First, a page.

Nature-inspired décor and maximalism are in vogue for bedroom design this year. Prue Vercoe, managing director of interior design studio Atelier Lane, in Sydney, which also has an office in Hong Kong, says she’s seen natural materials such as wood, stone and rattan showing up in many bedrooms this year.
“Natural elements like these give bedrooms a cosy, organic feel,” Vercoe says. She also reports seeing a rise in biophilic designs that bring the outdoors inside.
“Biophilic designs that incorporate plants and natural sunlight can satisfy homeowners’ growing desires to connect their bedrooms to nature,” she says.
Elaine Lu, co-founder and managing director of award-winning Hong Kong inter-disciplinary interior design practice Lim + Lu, suggests pairing organic, natural elements with woven fabrics, a neutral colour palette and a touch of greenery.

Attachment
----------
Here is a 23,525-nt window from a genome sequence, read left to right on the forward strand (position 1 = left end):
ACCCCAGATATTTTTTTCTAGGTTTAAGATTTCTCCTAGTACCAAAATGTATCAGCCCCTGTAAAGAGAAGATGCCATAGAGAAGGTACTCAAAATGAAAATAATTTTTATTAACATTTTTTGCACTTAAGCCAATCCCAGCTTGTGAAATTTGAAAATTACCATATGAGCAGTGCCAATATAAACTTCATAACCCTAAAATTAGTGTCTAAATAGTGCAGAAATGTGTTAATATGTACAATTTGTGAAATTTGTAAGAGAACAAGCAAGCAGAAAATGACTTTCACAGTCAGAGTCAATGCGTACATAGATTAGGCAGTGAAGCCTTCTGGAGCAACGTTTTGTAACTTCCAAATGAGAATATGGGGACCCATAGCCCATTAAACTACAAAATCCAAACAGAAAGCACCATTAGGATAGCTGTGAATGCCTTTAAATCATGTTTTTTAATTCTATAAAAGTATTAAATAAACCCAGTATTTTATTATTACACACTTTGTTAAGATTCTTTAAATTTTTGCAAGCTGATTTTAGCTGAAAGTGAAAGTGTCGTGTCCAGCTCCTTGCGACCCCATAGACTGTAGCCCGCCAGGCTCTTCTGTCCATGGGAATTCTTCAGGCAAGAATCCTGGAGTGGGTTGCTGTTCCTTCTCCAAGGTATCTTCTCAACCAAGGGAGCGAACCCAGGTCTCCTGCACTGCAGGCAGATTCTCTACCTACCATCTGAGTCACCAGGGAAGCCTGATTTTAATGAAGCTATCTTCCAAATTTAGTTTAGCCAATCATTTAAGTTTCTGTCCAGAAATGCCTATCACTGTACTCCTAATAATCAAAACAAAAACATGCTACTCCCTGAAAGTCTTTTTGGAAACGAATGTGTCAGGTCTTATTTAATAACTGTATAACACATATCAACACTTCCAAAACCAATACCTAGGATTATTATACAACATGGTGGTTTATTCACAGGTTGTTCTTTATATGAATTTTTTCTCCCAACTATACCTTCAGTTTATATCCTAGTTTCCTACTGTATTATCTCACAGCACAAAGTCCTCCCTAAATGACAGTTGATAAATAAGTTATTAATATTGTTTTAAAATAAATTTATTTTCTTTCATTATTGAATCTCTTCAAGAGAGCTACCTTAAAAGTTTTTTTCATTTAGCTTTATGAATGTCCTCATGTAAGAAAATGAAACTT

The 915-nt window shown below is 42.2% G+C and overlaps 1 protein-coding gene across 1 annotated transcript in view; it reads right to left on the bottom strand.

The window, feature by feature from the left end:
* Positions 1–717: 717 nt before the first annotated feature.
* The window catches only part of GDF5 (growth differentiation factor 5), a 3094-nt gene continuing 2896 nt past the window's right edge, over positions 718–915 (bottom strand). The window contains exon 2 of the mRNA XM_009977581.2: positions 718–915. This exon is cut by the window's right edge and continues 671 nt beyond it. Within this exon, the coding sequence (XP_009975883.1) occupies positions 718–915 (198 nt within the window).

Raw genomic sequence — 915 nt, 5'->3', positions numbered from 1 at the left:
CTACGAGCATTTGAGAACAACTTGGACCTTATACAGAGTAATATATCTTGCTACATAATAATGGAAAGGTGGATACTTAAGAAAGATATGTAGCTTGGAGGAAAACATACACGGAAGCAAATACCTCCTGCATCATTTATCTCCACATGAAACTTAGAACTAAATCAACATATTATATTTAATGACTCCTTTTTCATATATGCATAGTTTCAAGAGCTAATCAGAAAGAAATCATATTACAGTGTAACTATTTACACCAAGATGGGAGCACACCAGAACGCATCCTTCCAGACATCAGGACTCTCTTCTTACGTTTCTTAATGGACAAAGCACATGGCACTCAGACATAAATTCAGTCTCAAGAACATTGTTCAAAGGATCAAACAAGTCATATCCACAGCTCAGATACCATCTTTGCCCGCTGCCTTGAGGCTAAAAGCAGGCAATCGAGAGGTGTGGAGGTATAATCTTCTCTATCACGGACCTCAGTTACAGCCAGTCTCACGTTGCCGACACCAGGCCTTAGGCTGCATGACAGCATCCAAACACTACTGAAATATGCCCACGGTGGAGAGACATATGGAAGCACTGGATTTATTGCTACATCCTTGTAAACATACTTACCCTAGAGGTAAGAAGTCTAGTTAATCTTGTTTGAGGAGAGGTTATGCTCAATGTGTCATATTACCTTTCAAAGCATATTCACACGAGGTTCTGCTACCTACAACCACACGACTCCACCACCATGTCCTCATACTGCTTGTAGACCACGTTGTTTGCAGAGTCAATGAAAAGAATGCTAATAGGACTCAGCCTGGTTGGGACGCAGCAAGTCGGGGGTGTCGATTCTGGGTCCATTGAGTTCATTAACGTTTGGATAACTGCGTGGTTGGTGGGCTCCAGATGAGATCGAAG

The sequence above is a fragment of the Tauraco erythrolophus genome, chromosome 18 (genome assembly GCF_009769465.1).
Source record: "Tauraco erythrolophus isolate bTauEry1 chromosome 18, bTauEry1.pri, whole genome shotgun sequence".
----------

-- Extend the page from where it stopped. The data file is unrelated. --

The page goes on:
“A great way to furnish the bedroom right now is with rattan headboards, raw stone accent walls, or plants that thrive in low-light environments,” she says.
If you prefer to go with a maximalist theme, Vercoe suggests adding a contemporary touch. “At Atelier Lane, we like using maximalist geometric elements, and also beading works on walls or maybe wainscoting to give the bedroom a bold and distinctive character,” she says.
If your bedroom has wooden flooring, she suggests adding a bold rug for more luxury and comfort.
Lu’s idea of an effective maximalist concept involves using an eclectic mix of colours, styles and patterns to create a unique, but restful space. She says that Lim + Lu likes to use bold and vibrant colour palettes with a mixture of patterns and textures, as this helps add personality, creativity, and an element of surprise to the space.
“You can add eclectic elements such as Chinoiserie wallpaper, patterned drapery, vintage furniture, colourful bedding, or your own collection of artworks to really enliven a maximalist bedroom,” Lu says.